Kathleen can be reached through her website or by e-mail at:

Kathleen M. Rodgers

Introduction by Kathleen M. Rodgers

I wrote the poem The Lady Let Him Fly for the wife of a fighter pilot after his plane hit a mountain in Norway in 1987. The poem was published in the anthology “Because I Fly” McGraw-Hill, 2002,  and in several other publications. My debut novel The Final Salute: Together, We Live On won the Silver Medal for fiction from Military Writers Society of America, 2009.  Long before I started working on the novel, I wrote essays, stories, and poems in an attempt to understand the world of the fighter pilot and to share what I learned with others.

Kathleen at Book signing at Kirkland Air Force Base, Albuquerque, NM

My work has appeared in Family Circle Magazine, Military Times, Family: the magazine for military families, and innumerous publications. Stories about my novel The Final Salute have appeared in The Associated Press, USA Today,Military Times, Family magazine, Mobile Press-Register, and several other publications.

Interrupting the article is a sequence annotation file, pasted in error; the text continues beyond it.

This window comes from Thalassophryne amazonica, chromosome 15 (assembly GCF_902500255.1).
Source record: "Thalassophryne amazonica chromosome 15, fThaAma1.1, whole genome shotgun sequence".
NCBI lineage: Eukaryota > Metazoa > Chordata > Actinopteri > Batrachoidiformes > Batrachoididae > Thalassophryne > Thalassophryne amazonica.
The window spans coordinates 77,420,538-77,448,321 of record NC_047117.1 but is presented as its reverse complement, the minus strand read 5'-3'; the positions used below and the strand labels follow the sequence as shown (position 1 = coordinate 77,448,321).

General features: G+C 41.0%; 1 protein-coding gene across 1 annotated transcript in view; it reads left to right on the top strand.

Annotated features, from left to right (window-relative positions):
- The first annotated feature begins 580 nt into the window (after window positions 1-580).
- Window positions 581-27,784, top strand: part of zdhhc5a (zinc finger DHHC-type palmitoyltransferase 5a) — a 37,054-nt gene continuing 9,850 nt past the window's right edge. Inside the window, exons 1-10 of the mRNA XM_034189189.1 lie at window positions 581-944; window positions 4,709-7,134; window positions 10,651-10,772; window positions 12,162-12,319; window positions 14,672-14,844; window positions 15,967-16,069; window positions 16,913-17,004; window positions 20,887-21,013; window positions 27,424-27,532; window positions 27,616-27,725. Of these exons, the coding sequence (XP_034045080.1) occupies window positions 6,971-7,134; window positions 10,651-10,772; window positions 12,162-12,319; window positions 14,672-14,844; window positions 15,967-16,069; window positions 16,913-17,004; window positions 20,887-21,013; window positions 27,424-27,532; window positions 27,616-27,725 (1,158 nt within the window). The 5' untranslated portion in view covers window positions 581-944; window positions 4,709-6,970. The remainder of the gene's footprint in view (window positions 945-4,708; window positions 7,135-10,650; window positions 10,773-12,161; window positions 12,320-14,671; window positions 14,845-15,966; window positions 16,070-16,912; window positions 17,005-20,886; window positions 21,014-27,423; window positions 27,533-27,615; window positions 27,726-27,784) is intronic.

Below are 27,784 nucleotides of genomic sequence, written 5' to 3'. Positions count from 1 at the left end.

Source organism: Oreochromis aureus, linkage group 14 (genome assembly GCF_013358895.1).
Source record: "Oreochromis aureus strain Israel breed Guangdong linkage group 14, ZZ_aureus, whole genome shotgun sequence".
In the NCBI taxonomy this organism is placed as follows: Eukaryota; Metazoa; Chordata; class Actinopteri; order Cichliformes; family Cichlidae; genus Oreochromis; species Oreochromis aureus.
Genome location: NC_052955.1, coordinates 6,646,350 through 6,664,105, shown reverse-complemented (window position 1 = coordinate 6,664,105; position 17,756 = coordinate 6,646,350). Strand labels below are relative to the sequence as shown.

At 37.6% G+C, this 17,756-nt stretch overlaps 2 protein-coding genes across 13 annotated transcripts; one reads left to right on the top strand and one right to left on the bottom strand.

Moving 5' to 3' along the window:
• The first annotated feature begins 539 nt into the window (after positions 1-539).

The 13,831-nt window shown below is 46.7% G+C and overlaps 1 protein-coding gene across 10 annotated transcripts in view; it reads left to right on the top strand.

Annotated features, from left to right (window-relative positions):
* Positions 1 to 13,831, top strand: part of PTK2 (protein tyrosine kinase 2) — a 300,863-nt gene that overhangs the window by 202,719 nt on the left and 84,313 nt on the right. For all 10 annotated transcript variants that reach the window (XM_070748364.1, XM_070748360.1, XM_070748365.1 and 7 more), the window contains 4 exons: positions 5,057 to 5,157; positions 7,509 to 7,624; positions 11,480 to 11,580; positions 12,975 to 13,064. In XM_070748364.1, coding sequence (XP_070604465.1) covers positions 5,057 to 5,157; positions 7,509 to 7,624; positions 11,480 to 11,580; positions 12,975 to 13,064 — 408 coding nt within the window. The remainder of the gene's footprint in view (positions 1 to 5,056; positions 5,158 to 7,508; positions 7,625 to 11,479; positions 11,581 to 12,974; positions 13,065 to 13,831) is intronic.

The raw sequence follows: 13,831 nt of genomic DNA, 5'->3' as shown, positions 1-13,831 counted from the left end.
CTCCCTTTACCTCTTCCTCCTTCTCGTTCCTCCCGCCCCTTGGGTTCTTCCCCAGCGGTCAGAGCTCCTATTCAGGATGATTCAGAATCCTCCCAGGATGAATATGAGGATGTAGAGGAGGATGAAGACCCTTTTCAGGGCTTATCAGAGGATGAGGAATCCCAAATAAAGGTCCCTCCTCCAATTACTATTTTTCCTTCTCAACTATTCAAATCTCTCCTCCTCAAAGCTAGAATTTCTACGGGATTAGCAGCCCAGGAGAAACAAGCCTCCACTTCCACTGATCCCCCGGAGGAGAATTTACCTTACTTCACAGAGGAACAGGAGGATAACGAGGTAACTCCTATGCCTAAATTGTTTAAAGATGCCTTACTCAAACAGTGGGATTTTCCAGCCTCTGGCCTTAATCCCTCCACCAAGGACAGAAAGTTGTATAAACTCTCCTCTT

The Lady Let Him Fly

Never once
did she bind his wings;
take away his boyhood
nor try to force him
down to earth
when it was the air and sky
that beckoned his worth.

Never once
did the lady
hold him back,
or trounce his joy
for an air-to-ground-attack;
nor weep like a spoiled child
when he ventured into the blue wild.

In the background she would wait
chasing away twinges
for her fighter pilot’s fate.

With wings straight and unfurled
he and the titanium bird
lifted above the runway’s end
seeking freedom on the wind.
And when he did not return
the lady waited proud and strong
knowing he’d been – “happy all along.”

And when the aged hands of Father Time
called him home
beyond the sky,
the young flyer smiled
because the Lady Let Him Fly.

© Kathleen M. Rodgers, 1987 Alaska

Meet Kathleen Rodgers

You can buy Kathleen’s Novel, “The Final Salute: Together, We Live On” at

Posted by: leslieellissing | February 1, 2010